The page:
Incompetent Cashiers- A Sign of the Times

As a teenager and young adult, I held numerous part-time cashier positions. At every single establishment I worked at, I remember going off the worksite to receive extensive training before my first shift. This included, 1. How to greet and interact with customers in a friendly and professional manner. Challenging situations were role played. 2. How to handle cash register transactions. Basic addition, subratraction and multiplication skills were reinforced and we were also taught how to quickly and accurately calculate change owed to customers without relying on the till or a calculator. Balancing the cash drawer at the end of the shift was stressed. And finally, 3. How to detect counterfeit money.

What has happened over the last thirty years? I have witnessed so many situations where it is evident that the cashier has not been trained properly. I can go so far as to say that hardly any of them crack a smile or make eye contact and most of them appear bored and zombie like as they scan bar codes and press buttons on the register. About one month ago, at a large grocery chain, the cashier's register stopped working and did not display change owed. I gave a fifty dollar bill for payment and the cashier had no clue how to proceed. She froze. It was so painful to watch an adult struggling with simple, elementary school math and I finally had to tell her how much she owed me. Another recent incident was even more appalling and unprofessional and frankly was the last straw that instigated this blog entry. I bought a coffee to go at a large coffee shop chain and for payment I gave the cashier a ten dollar bill. She eyed the bill for about ten seconds and then stated it looked "old" and  "not real" and would have to check its authenticity. I thought she would go to the back room to speak with her supervisor, but instead, she left the coffee shop and went across the street to a bank, leaving a line-up of people waiting and no other staff in sight. She returned about seven minutes later, giggling, as she told me and all the other customers that my money was "okay".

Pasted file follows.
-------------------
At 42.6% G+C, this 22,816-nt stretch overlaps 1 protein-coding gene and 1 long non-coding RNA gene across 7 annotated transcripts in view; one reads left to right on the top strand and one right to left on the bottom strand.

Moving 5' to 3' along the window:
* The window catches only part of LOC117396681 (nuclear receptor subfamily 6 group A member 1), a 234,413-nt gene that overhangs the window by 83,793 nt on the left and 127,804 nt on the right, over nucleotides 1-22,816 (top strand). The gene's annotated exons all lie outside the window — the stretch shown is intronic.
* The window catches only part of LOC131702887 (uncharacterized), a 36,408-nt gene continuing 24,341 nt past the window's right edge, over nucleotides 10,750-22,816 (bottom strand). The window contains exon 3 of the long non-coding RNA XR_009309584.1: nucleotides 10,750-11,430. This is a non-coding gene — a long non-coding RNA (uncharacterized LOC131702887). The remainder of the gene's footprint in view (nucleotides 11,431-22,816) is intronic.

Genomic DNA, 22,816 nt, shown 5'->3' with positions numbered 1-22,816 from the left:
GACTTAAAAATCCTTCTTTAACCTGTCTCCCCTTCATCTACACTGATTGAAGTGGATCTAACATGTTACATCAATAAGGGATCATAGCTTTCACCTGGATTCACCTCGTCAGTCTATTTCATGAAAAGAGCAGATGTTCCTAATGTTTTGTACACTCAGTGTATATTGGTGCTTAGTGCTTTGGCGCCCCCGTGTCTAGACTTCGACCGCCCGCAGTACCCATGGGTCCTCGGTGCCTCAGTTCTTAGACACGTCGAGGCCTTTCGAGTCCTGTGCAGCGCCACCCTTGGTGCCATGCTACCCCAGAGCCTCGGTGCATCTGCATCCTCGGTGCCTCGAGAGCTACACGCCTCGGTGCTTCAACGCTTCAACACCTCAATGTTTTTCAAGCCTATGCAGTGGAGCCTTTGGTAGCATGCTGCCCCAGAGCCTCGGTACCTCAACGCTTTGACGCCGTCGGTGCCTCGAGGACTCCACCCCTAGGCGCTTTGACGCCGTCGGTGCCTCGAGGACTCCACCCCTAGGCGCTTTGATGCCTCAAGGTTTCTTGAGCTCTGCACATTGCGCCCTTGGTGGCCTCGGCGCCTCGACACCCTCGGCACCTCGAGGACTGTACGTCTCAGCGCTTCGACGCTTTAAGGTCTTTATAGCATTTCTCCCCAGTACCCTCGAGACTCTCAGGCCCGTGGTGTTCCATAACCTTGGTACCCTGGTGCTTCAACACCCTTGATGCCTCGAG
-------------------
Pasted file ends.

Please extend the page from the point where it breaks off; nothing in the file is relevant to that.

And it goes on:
Unfortunately, the situations described above are the signs of the times. We have become too dependent on machines to do all our thinking. Are basic math, money management and socialization skills being taught in Highschool? Have employers cut costs by reducing and even eliminating proper staff training ?  Has human contact been deemed unimportant as we do most of our employee training and communication with friends, family and coworkers online? Whether we are consumers or employees in customer service, we are all slowly losing our ability to socialize, memorize and problem solve. We are slaves to technology and it is making us intellectually and socially lazy. This has to STOP!